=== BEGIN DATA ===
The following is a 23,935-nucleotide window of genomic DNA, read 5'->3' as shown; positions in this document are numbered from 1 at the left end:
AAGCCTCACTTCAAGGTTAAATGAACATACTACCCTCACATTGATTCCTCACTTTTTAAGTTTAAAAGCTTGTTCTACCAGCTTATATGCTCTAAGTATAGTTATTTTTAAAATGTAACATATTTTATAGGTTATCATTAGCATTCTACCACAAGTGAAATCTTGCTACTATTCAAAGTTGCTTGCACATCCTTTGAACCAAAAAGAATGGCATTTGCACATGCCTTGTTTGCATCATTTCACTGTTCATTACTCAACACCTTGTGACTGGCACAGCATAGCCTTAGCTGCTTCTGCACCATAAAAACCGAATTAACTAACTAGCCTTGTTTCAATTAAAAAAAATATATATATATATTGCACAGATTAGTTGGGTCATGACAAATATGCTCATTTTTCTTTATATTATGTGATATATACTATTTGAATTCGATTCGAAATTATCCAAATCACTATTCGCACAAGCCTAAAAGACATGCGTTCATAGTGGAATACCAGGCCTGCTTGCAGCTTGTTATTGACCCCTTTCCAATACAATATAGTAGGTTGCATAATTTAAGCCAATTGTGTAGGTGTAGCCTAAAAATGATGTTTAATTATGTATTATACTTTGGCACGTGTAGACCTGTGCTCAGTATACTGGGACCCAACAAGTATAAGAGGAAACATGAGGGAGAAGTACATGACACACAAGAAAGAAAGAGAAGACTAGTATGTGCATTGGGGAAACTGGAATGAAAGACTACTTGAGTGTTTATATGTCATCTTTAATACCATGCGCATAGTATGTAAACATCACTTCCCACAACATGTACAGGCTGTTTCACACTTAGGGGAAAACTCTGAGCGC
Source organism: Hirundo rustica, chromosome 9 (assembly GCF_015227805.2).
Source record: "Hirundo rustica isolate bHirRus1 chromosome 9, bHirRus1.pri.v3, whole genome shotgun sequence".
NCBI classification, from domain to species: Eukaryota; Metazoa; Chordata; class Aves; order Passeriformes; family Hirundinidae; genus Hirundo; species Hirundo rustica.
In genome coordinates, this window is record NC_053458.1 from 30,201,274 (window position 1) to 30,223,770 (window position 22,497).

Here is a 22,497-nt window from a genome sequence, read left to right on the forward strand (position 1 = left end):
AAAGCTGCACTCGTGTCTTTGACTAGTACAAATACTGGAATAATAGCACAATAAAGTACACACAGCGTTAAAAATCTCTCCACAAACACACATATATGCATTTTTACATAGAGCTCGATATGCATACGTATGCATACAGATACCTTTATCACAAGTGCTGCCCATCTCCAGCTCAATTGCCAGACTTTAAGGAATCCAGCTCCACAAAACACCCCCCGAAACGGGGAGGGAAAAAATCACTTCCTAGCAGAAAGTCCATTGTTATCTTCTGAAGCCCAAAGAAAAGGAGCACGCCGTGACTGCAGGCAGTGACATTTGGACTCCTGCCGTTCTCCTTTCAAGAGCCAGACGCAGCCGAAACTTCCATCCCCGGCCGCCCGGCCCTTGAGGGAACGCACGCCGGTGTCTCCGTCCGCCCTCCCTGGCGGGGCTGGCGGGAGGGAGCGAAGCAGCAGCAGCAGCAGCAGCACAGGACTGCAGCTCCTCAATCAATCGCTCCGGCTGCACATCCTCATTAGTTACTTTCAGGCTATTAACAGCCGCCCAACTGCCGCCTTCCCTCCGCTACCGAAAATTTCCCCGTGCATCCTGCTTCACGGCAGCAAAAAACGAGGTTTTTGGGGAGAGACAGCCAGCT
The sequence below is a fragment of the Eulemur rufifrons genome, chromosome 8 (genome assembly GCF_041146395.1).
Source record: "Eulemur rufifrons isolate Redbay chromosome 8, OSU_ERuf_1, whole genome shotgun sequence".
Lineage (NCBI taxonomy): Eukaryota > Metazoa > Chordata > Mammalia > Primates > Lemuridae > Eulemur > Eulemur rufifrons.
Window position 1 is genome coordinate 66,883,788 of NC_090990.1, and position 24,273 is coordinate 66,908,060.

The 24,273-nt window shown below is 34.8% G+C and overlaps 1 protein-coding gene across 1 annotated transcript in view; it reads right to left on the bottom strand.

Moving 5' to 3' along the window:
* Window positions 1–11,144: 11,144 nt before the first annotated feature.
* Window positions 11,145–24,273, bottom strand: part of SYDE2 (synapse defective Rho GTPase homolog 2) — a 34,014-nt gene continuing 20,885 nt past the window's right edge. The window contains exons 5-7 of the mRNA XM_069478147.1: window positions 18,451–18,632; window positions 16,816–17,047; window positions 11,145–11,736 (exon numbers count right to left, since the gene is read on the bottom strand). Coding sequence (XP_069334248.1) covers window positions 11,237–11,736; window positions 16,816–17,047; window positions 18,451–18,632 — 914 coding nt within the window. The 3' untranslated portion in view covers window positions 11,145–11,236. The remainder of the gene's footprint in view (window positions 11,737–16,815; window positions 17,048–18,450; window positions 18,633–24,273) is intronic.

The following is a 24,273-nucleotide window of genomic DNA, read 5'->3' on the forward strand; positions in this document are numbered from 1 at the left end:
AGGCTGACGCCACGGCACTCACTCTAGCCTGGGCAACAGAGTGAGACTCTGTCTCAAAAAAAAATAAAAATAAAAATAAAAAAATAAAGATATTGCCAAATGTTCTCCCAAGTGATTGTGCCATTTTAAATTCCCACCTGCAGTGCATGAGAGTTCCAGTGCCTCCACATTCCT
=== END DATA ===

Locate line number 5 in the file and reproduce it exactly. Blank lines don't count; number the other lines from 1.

NCBI classification, from domain to species: Eukaryota; Metazoa; Chordata; class Aves; order Passeriformes; family Hirundinidae; genus Hirundo; species Hirundo rustica.